Other Desert Cities, written by Jon Robin Baitz and directed by Joe Mantello, is a thoughtful drama that explores questions of truth in families. The Wyeth family gathers for Christmas in Palm Springs. Lyman and Polly Wyeth are former Hollywood stars and Republican old guard. Their daughter Brooke, recently recovering from a breakdown, announces she has written a memoir about the family. The substance of the book sends the family into crisis and chaos dredging up a painful chapter in their lives from the past.
Beneath the surface fights and political debates, the pain in this family is palpable but the reasons for it are not clear (though all is eventually revealed). There are some terrific actors on display here. Stockard Channing as the ice queen Polly Wyeth achieves so much with a look, or a single line delivery. She's the matriarch who holds things together but does so with an iron fist of control. Judith Light is the often funny, alcoholic aunt who has been the thorn her sister Polly's side for most of her life. Rachel Griffiths is the daughter demanding truth at all costs.
I thought Stockard Channing was riveting. Her character Polly is accused by her sister Silda of pretending to be someone she is not. Channing manages to give shades of both the character she is and the one she pretends to be.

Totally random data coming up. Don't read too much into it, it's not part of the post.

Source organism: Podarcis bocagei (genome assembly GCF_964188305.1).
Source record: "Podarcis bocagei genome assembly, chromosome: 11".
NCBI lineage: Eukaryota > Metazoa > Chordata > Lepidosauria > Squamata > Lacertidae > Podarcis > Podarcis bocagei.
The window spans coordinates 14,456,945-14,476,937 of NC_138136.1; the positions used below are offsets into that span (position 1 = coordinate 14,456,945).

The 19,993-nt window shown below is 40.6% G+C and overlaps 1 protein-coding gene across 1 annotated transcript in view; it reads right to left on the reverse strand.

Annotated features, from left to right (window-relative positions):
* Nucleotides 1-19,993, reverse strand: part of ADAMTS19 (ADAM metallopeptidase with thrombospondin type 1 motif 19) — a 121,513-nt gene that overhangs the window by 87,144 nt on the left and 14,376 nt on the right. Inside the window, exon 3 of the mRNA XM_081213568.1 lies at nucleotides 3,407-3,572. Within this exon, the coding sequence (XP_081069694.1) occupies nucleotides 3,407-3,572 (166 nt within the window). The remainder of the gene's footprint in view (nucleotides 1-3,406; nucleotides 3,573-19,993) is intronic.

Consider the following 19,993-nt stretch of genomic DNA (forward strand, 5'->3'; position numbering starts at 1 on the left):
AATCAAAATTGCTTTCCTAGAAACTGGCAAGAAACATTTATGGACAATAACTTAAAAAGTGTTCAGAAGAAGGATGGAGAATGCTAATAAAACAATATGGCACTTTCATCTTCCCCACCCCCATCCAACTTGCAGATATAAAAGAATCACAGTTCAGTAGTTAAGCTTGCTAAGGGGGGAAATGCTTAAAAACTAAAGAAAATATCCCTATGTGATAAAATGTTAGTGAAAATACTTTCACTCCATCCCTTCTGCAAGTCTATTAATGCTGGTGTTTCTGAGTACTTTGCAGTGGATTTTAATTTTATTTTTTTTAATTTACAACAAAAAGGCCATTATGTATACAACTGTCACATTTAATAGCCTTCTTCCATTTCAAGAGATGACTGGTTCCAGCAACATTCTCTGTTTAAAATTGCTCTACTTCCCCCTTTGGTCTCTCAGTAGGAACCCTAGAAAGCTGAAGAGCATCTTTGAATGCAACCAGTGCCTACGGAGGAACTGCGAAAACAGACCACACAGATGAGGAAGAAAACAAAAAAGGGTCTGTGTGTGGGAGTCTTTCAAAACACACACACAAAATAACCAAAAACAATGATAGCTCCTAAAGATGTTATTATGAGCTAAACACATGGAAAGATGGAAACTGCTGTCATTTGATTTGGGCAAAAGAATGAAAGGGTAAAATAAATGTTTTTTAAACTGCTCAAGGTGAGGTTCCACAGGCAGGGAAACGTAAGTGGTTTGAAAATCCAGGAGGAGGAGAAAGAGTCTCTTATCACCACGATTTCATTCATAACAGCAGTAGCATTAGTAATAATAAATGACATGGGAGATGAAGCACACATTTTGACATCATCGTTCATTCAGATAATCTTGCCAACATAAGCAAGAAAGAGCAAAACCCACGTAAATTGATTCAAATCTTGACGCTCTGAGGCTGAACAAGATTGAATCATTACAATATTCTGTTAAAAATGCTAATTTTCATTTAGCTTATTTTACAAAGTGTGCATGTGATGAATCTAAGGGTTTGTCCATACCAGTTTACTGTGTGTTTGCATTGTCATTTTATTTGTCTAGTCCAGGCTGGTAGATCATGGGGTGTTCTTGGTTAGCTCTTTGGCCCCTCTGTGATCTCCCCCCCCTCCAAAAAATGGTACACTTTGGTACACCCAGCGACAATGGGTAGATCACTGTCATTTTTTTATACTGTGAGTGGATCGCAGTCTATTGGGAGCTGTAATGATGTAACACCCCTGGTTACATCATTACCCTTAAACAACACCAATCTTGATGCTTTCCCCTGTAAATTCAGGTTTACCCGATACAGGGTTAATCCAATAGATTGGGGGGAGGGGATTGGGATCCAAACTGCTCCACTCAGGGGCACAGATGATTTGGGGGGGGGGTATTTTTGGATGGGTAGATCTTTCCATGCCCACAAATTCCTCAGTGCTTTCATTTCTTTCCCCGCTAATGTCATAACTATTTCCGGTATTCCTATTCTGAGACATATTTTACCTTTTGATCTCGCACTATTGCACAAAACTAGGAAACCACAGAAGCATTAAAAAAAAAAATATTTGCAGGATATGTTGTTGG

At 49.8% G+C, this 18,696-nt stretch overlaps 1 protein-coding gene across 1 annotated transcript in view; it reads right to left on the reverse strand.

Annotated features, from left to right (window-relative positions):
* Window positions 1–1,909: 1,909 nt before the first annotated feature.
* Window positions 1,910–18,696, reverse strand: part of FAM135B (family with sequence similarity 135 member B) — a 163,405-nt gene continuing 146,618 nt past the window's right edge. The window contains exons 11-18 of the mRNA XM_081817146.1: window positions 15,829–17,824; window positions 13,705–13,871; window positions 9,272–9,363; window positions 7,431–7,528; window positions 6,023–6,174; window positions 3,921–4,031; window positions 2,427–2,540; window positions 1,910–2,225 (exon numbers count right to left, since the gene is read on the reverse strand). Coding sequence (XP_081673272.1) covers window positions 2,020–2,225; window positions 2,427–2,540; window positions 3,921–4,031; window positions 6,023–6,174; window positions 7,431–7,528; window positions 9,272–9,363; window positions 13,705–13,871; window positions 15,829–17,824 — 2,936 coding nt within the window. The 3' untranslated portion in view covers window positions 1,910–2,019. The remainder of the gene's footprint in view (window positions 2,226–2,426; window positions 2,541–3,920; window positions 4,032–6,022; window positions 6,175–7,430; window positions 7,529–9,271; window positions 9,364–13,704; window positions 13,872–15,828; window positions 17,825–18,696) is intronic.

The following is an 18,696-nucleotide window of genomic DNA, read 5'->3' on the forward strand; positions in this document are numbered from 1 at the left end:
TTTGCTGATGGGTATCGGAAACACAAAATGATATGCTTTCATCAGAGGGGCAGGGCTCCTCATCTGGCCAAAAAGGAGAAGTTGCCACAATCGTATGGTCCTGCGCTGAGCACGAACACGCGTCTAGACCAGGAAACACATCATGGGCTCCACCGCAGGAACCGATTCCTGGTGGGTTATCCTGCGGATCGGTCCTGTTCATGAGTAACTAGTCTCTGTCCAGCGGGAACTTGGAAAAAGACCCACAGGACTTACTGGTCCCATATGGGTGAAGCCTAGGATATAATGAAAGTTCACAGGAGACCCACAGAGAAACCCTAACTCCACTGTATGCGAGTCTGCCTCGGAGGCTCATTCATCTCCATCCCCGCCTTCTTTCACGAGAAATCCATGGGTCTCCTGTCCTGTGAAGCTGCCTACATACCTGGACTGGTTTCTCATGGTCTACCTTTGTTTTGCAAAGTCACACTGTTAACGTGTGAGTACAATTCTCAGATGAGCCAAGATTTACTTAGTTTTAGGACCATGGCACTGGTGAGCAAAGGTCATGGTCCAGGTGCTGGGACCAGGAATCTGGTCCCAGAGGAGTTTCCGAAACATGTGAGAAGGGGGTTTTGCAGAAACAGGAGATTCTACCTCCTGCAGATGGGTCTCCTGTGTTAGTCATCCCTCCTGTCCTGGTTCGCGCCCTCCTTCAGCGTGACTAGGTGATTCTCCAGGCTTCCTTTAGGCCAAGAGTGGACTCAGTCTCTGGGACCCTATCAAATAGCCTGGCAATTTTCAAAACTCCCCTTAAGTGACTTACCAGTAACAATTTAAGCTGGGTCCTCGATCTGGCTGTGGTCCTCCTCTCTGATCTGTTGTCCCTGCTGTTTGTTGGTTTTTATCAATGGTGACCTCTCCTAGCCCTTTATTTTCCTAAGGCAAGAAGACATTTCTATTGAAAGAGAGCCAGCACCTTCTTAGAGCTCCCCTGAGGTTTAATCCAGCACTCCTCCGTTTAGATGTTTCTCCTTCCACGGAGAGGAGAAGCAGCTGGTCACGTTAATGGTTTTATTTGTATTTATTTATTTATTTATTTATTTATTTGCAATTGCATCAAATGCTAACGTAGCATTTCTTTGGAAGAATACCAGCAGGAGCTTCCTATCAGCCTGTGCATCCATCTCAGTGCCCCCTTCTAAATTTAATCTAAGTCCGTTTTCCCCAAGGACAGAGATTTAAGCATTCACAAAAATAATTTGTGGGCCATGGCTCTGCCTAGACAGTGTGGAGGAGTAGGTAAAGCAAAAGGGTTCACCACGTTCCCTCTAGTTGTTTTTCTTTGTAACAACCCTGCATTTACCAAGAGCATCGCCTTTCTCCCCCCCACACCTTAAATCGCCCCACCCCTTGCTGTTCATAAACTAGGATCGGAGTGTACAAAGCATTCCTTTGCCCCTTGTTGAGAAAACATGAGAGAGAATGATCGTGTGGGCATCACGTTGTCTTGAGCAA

The material was compelling and you want to know what has happened to these characters. You want to know how it all came to this, but I struggled with feeling sympathetic toward most of the family. The most sympathetic character for me was the younger brother (played when I saw it by Thomas Sadowski and soon to be played by Justin Kirk) who has been putting up with all this nonsense for his whole life but he was too young to "remember" the event that set it all in motion. Brooke was a particularly challenging character to process and connect to. I understood her compulsive need to get to the truth to help her heal but her "shock" that the family would not embrace her activity played false to me. Her brother calls her on this a bit and I enjoyed when the two of them started dealing with each other more directly and honestly. Sadowski's performance grew on me. As the play went on, I could see more clearly the parallels between the children and their parents.
The play sets up these characters with certain assumptions and then deconstructs those assumptions in the final analysis. I guess I was less taken with the build up of drama in this story
because it felt a little predictable. I kind of expected one truth
grenade to be taken out by someone else's truth bomb. Part of me thinks I would be most interested in the sequel to this play that follows upon the the big "reveal" at the end. I want to know how you live with each other after all that's said and done.
That said, I had such a strong reaction to the characters. There was real artistry to the writing and acting. But it would not have changed my top 10 for 2011.